Guerrilla attacks in Iraq suggest insurgents are trying to create strife among Iraqis as a means toward frustrating U.S. interests there, but it's not working, Defense Secretary Donald H. Rumsfeld (search) said Sunday.
Some attacks aim to foster interethnic and interreligious conflict, he said. Others are strikes against the newly formed security services, with the apparent aim of persuading Iraqis not to join.
"They're killing Iraqis. The Iraqi people don't like it," Rumsfeld said.
"Instead of responding by acquiescing, we see volunteers are still in line to join the police. They're still in line to join the Army. They're leaning forward. They're taking losses, and God bless them for it."
Rumsfeld said he believes a recently intercepted letter, purportedly from a terrorist organizer connected to the Al Qaeda terror network, is authentic. The letter writer, believed to have been Abu Musab al-Zarqawi (search), wrote of efforts to cause a civil war between the two major Muslim sects, the long-dominant Sunnis and the majority Shiites.
Rumsfeld spoke to reporters during a refueling stop at Shannon, Ireland, while traveling to Kuwait to visit U.S. troops in the Persian Gulf (search) region. He described the resistance fighters as a mix of former members of Saddam's regime, criminals and guerrillas of Al Qaeda and other groups.
As the U.S.-led coalition that ousted Saddam Hussein tries to turn over security matters to Iraqis and reduce its military presence in the country, Rumsfeld predicted U.S. troops increasingly would see action only in support of Iraqi forces in hot spots of guerrilla activity.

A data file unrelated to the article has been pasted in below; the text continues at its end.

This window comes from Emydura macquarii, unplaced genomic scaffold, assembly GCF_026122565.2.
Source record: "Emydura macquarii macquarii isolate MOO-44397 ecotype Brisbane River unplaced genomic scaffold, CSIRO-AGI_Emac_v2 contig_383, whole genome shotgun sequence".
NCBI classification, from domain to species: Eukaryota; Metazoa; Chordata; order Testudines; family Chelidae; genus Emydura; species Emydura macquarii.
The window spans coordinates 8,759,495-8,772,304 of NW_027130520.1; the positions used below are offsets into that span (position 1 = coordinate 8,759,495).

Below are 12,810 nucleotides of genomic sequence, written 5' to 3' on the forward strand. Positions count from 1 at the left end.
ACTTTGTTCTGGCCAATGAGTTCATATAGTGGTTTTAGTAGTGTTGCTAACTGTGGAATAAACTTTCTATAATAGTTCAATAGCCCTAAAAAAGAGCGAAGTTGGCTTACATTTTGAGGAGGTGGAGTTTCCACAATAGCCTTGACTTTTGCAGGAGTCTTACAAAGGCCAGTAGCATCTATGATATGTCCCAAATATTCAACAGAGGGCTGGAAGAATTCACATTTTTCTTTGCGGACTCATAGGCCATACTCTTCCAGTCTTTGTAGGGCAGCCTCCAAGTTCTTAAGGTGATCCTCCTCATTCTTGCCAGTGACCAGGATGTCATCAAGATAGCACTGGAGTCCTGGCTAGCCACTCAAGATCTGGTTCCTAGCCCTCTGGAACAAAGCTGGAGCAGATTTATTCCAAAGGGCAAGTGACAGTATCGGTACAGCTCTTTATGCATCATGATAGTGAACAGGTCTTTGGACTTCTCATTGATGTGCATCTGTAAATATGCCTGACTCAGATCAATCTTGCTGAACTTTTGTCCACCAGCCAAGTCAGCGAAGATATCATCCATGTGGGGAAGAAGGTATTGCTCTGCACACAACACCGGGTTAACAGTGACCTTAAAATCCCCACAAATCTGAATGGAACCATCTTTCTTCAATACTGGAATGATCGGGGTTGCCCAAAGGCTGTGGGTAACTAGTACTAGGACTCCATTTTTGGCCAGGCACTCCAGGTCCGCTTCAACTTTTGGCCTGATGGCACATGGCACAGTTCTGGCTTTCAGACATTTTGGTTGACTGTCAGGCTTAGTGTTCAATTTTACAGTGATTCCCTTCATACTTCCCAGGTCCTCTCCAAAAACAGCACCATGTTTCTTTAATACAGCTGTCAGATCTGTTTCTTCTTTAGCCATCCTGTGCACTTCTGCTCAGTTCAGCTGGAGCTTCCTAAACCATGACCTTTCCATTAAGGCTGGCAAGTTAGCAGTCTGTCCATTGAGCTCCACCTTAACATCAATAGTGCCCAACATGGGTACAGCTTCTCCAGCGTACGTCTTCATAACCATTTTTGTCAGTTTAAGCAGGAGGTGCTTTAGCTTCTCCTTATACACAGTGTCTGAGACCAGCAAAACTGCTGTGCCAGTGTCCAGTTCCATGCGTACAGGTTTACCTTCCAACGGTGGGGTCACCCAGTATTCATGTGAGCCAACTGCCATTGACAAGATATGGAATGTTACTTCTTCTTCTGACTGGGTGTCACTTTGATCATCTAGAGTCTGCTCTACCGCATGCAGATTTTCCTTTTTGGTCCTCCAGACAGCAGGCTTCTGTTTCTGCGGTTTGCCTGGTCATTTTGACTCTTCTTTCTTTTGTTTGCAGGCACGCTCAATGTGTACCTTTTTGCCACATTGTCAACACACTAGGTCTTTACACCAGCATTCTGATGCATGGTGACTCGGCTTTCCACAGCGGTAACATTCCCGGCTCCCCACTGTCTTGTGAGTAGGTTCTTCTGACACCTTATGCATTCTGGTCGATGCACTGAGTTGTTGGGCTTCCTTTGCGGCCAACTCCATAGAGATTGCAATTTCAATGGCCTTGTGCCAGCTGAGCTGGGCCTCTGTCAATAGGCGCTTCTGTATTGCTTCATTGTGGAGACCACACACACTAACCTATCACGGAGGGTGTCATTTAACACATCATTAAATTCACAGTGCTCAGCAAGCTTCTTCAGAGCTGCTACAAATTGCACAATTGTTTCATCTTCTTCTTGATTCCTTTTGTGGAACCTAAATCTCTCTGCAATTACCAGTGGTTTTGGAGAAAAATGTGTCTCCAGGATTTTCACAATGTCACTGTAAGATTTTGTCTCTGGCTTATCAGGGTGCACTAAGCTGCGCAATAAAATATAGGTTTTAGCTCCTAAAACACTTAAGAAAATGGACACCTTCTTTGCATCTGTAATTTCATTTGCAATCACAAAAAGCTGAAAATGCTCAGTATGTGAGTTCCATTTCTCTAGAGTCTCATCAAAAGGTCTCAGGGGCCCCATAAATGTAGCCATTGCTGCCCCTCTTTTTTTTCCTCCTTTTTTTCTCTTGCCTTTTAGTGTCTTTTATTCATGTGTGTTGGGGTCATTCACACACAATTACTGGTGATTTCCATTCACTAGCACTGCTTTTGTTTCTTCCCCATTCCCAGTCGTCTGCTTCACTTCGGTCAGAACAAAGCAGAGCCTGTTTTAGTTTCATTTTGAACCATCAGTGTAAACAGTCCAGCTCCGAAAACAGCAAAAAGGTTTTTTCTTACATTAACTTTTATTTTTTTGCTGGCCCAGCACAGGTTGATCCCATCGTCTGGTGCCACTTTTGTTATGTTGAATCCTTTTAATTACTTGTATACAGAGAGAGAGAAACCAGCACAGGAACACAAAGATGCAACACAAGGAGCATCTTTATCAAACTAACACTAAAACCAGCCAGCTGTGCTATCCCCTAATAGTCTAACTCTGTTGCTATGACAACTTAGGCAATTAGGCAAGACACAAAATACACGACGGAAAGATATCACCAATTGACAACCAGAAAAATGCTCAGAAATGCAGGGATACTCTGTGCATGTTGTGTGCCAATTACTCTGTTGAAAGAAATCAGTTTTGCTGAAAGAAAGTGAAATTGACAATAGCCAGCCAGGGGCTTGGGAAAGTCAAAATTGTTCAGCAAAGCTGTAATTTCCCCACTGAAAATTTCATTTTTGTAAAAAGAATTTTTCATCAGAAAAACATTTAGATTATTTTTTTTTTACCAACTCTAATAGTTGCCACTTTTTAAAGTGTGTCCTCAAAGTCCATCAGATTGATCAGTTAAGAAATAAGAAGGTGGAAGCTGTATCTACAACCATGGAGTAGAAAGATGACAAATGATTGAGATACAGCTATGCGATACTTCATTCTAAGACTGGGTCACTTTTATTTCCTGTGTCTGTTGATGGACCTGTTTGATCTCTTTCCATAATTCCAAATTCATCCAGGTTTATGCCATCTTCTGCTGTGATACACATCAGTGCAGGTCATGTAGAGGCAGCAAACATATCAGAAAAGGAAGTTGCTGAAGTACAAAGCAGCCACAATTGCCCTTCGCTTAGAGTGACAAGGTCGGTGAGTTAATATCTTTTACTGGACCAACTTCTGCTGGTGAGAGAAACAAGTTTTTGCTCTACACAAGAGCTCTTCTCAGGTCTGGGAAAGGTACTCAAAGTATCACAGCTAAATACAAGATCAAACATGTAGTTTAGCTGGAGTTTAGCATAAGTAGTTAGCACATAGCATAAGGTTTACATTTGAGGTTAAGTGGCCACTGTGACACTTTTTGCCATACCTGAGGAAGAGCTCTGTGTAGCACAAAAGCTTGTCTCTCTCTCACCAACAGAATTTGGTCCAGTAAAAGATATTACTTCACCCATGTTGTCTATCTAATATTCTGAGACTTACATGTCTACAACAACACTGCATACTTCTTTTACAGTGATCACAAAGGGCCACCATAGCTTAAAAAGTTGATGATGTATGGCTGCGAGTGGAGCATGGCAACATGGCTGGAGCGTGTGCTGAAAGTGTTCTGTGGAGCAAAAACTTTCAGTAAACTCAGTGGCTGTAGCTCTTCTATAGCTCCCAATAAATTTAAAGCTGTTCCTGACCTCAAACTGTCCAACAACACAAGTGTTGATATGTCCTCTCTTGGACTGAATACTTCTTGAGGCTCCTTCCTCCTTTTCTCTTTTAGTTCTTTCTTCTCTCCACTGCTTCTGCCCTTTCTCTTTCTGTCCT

"It will vary in different parts of the country," Rumsfeld said. "In one section of the country, the military commander will make a judgment they can move back and put the Iraqi forces out front, and that will stand permanently. It may also be in some parts of the country that won't happen, and they'll make a judgment ... they need to press back in and support the Iraqi security forces. You'll see that ebb and flow for period of time."
Military officials have offered no firm date on when most U.S. troops will leave Iraq. The services are planning for deployments several years ahead.
Even now, the Pentagon has under way one of the largest troop rotations in U.S. history as up to 200,000 soldiers will have moved in or out of Iraq before May.
At the refueling stop in Ireland, Rumsfeld's party by chance came upon members of an Oklahoma National Guard unit who also were making a refueling stop while en route to begin a yearlong tour in Iraq.
Many of the soldiers, part of an engineering battalion that will help in reconstruction projects, swarmed around the defense secretary.
Speaking to the troops, Rumsfeld compared the U.S. effort in Iraq to that during the Korean War and suggested that Iraqi cities may someday be as well-off as South Korea capital, Seoul.
He also thanked the guardsmen for their service.
"Everyone here is a volunteer. Everyone here is someone who decided to step forward and serve their country. It's noble. It's tough. We are deeply appreciative," he said.
"Hooah," the troops answered in unison, the Army's shout of approval.
In Kuwait, Rumsfeld met briefly with the prime minister, Sheik Sabah Al Ahmed Al Sabah (search).
Rumsfeld's tour also will take him to Tashkent, Uzbekistan, his third visit in two years in the Uzbek capital. The Uzbek Foreign Ministry said Saturday he also plans visits to neighboring Kazakhstan and Afghanistan.